Monday, December 28, 2015

1910s Skirt & Blouse

I finished my blouse before finishing my skirt, and it was so thrilling to finally be able to wear them together. The blouse pattern, as I believe I said in a previous post, I got from the lovely Wearing History, and the skirt pattern was an e-pattern I found on Etsy from The Fashion Archaeologist. For an e-pattern, it went together fairly well. I first started using e-patterns when I lived in Glasgow and I didn't want to pay for shipping, but in a way they can be more trouble than they're worth! Paper patterns are so nice. 

I used blouses seen in Downton Abbey and Testament of Youth as inspiration for my 1910s blouse. I had a little trouble with the sleeves - which are often tricky, but the blouse pattern went together quite well. 

Some of the inspiration stills I used.

Trying on my blouse with my corset.

The skirt and blouse together:

I first wore my ensemble on 1st of November.

I had so much trouble with the hem! If my sister Heather hadn't been there to help me, I wouldn't have been able to finish my skirt properly!

Playing badminton with my nieces. I like to tell people that anything is possible in a corset. 

The back of the skirt showing the hidden buttons. 
I had a lot of trouble deciding where to place my buttons, and used this as my inspiration.

Then I narrowed it down to one of these three. 

Covering the buttons in the same fabric as the skirt.

A couple of weeks later I decided where to put the decorative buttons!

The biggest challenge for me with this skirt was the fact that I had to flat-line the material, as the wool/ cotton blend was very thin. I had never done flat-lining before and was afraid that I would ruin the skirt. But luckily it worked out well. It took me much longer to make than I was expecting - as usual - but it went together pretty well and I have been so thrilled with it ever since, and wear it on several occasions. I need a few more blouses now to go with the skirt! 

Wednesday, December 23, 2015

Cemetery Tour & Mount Vernon!

I'll write a quick note about the lovely cemetery tour we were able to take in Frederick, Maryland. It was not done for any spooky or scare factor, but as a sort-of history lesson. It was very fascinating and informative. This was the cemetery, as well, where Francis Scott Key was buried. 

I love the ship on this stone!

Shadows cast by the statues on the Francis Scott Key grave. 

There were some wild stories, and some touching ones from the Civil War, where a row of Confederate Soldiers is buried in the back of the cemetery. 

Our next big day out was Mount Vernon! It was so lovely, I was thrilled that we were going. It is a beautiful house, and the famous green room does not disappoint! The furnishings were very nice in all the rooms. The gardens, however, were even more thrilling, and made me wish that I didn't have whatever is opposite of a green thumb!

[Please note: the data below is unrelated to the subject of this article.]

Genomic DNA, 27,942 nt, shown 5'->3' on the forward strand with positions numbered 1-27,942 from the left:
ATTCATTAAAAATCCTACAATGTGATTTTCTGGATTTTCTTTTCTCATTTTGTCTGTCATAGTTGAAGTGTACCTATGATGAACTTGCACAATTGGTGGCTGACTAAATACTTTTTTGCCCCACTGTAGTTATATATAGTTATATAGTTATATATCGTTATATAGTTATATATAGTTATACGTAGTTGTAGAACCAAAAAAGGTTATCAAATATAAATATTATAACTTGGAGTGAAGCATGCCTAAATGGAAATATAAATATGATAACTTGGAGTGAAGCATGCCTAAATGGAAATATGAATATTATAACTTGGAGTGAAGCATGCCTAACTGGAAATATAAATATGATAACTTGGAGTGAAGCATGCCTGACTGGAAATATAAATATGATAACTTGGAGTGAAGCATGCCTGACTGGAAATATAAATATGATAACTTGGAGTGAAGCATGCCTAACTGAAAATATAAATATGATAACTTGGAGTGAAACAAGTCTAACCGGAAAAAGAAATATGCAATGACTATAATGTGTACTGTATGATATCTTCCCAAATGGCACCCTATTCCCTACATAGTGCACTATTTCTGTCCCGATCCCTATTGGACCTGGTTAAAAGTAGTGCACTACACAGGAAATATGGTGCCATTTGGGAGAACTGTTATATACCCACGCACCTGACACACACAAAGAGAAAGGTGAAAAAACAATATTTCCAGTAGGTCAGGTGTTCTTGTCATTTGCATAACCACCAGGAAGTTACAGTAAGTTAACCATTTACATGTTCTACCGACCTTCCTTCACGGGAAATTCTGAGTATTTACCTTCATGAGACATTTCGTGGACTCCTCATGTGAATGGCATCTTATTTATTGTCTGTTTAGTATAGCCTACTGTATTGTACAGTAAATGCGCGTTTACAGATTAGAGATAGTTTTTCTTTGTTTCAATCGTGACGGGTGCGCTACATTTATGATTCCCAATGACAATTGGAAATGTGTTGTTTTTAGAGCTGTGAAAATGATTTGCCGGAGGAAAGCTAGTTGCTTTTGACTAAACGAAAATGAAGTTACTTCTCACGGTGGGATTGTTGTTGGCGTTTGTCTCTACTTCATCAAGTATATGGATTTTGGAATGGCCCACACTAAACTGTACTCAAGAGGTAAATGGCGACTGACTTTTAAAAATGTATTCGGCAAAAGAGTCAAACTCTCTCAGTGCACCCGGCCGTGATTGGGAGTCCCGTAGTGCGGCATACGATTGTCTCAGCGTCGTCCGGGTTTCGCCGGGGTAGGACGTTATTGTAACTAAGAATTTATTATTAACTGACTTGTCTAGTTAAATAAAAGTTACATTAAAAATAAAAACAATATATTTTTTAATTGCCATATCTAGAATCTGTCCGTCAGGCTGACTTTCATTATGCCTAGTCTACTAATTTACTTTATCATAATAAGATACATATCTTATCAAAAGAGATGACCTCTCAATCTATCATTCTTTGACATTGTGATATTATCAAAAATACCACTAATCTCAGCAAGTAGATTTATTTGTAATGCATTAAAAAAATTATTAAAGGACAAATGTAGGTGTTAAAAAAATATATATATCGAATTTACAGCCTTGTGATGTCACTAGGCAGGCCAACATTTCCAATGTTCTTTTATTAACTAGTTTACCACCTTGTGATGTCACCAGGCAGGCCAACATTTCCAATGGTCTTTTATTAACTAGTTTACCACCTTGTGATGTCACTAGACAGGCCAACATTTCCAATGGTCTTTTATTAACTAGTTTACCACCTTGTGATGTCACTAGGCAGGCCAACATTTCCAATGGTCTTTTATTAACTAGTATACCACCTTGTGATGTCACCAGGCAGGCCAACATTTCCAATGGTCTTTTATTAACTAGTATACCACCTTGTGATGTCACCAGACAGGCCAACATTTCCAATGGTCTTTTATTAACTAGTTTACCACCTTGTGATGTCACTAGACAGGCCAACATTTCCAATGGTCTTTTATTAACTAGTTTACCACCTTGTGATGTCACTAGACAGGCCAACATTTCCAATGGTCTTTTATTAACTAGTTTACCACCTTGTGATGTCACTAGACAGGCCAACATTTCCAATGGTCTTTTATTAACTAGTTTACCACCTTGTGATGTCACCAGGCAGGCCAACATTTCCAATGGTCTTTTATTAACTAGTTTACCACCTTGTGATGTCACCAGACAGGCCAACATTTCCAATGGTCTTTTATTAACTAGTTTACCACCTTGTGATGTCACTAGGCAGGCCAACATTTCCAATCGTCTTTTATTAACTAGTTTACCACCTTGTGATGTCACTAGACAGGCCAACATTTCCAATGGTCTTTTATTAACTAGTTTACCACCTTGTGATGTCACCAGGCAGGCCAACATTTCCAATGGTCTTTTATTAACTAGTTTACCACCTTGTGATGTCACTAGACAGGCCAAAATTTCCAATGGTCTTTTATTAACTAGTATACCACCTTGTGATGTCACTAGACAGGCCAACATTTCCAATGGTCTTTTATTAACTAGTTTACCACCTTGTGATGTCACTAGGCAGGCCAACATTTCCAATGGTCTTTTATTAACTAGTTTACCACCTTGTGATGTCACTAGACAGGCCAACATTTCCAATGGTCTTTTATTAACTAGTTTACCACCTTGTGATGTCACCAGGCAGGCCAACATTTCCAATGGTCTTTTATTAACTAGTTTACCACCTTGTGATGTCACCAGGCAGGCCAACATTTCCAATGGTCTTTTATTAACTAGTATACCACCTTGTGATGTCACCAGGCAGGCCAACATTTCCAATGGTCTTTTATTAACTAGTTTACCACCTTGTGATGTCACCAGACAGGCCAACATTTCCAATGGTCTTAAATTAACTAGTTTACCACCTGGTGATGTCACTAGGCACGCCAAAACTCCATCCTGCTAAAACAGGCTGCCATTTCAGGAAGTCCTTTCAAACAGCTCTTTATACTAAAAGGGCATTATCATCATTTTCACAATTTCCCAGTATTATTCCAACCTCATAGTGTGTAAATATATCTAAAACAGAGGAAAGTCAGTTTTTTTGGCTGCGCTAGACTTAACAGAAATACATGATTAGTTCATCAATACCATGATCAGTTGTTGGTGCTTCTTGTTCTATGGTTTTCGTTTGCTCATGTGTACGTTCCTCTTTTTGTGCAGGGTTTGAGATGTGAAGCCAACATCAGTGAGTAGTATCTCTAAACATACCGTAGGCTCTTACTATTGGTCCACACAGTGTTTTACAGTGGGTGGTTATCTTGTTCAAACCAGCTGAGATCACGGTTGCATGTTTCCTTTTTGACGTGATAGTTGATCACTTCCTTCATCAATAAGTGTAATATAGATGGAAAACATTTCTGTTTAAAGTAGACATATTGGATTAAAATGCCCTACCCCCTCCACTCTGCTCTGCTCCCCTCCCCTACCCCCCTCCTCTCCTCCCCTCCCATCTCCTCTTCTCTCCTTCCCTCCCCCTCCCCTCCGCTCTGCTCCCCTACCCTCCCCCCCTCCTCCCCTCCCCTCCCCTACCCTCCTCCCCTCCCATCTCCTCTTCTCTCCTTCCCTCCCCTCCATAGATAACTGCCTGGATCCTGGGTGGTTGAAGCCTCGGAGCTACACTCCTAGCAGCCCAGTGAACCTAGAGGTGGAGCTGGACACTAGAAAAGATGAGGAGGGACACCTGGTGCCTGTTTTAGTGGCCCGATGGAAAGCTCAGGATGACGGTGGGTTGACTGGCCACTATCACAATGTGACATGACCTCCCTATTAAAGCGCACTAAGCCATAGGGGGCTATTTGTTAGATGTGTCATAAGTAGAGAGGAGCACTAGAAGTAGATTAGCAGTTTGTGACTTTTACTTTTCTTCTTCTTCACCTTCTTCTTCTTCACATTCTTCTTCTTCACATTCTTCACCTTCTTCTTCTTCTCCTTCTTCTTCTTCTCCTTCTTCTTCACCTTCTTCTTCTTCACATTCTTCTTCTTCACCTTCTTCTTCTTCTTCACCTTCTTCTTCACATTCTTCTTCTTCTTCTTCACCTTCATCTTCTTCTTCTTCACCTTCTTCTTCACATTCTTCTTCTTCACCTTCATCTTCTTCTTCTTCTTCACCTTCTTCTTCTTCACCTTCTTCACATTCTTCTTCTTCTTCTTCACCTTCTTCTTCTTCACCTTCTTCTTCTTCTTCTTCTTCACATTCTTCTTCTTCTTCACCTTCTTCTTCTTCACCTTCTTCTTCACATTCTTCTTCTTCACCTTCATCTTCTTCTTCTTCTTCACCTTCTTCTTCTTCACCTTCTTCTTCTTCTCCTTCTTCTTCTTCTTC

A side-view of the house. 

They wer also doing a bit of archaeology while we were there. It was exciting to see the work they were doing - I really wanted to grab a trowel and jump right in. The soil layers were easily visible, and Sarah and I were speculating what they could mean - as it was a garden area, it could be a number of things! 

See that section and the soil layers? 

A friendly sheep - I think he wanted us to feed him! 

We helped him to some plants he couldn't quite reach.

After years of study & forensics they came up with an idea of how George Washington really looked. This is him as a young man. 

Washington at Valley Forge

Washington at his Inauguration 

Tuesday, December 15, 2015


It was exciting to be able to visit Gettysburg while I was staying with Sarah. A quick favourite story of mine: When I was living in Glasgow, my friend Laura and I went to a lecture on three women who had worked at collecting and distributing Gaelic song. One woman was from America - from Gettysburg, in fact. But the lecturer, being Scottish, pronounced it Gettys-burugh, as they would pronounce Edinburgh. It tickled me pink! So I always think of that now when anyone so much as mentions Gettysburg. 

Our first stop was a fabric store: Needle & Thread. Sarah had assured me that it was an incredible shop, but I was incredulous until I walked inside. Oh. My. Goodness!!! It truly is the most amazing fabric shop you could even hope to imagine. They had row upon row of reproduction cotton prints, as well as homespun, velvet ribbons (just go to your ubiquitous JoAnn's and try to find velvet ribbon!), historical patterns, gorgeous silks & a fine selection of wools as well (which is my new love). It truly is a place where one is spoiled for choice! I did buy some fine cotton to cover a bonnet I'd bought in an antique store (it was almost like silk it was so soft!) and I bought some remnant cotton print for another 1910s blouse. We tore ourselves away with great difficulty to visit a bit of the town as well.

It was *such* a bright day! This was our attempted selfie - trying not to blind ourselves. Sadly I'd forgotten my sunglasses in Utah!

No, I'm not trying to prevent that I can't see. Sun? What sun?

Little Round Top, of Gettysburg Battle fame.

The autumn colours were stunning!

I thought wearing my half-mourning dress was befitting to such a location.

Devil's Den. I know it was a scene of many deaths, but as a natural site it was stunningly beautiful, and I was sad that it had such bloody associations. 

It was fascinating to visit Gettysburg, which is such a large site dedicated to the memory of one battle. In Scotland, one of the controversies of archaeology is what sites should be preserved for posterity, and how much of that site as well. To see such a vast area in Gettysburg enshrined in this way was incredible.